• (II-S-2) I was interested in investigating tourist photos depicting a single person or several people. The photos I was looking for were "typical being there" that could be used for a personal album. Again, I was trying to see where people would make such photos more likely (e.g., Jordaan, famous landmarks, outdoor, indoor etc.).
  • (II-S-3) I wanted to select "typical" images of Jordaan and canals in general. I am curious which proportion of dataset do they make. Assuming that the dataset was collected using a geo-location based strategy (i.e., it is not intentionally topic biased), it would say something about general visitor/resident interests.
  • (II-S-4) First I started looking for the images of delicious steaks, mostly because I noticed a large number of "tourist-oriented" restaurants in the center serving them. I wanted to check where those are located, what proportion of the collection they make etc.
  • (II-C-1) However, I could not find that many images of steaks using several strategies, so I changed the "task" to let's see all the images of food and get an insight into what people in Amsterdam are eating. Surprisingly, there were more images of healthy food than I have expected.
  • (II-S-5) Here I wanted to identify images having the architecture (e.g., canal houses typical of amsterdam, new/modern architecture etc.) as the central theme.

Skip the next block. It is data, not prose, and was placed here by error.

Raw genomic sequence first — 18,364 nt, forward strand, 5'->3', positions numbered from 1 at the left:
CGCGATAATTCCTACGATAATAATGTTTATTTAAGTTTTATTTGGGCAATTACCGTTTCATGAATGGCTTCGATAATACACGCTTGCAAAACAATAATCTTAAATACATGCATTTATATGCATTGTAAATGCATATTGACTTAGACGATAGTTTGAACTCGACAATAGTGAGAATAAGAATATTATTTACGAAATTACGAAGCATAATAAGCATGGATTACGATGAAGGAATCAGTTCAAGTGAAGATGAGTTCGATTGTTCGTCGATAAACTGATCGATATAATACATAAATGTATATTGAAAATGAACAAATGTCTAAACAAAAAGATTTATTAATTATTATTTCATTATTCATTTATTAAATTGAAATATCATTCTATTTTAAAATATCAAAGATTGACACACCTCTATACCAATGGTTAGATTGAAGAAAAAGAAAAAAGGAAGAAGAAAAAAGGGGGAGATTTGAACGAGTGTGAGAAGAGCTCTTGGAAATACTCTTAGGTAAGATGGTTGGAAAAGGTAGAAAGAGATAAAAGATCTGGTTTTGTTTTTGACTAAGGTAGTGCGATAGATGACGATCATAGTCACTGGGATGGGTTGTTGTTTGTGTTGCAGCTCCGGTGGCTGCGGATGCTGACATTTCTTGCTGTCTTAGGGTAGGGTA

• (II-S-6) While exploring the collection, I noticed that there are quite some images of graffiti. I was interested to find out how many of those roughly are there, where are they captured and maybe even get an insight into the neighbourhood decay across the city.
  • (II-C-2) What surprised me was that most of them were aesthetically pleasing and would rather suggest skilled artists, rather than vandals.
  • (II-C-3) The results of the analysis were quite interesting. Judging by the top-5 concept scores for this category, the food seems to be "Amsterdam-agnostic". In other words, while in some cities I would expect typical shots of tables and food with the famous landmarks or architecture in the background, here it does not seem to be the case. In particular, I did not expect the concept "canal" to score so low, having in mind a large number of restaurants in e.g., Jordaan.
  • (II-C-4) Judging by the high values of "amsterdam" concept, the canals seem to be very typical feature of the city. I am not sure why "iamsterdam" concept scores so high here. Can it be the case that the organisation is using a large number of such images in promoting the city? Will take a closer look at that.
  • (II-C-5) Why are there so many images with \#iamsterdam in the caption?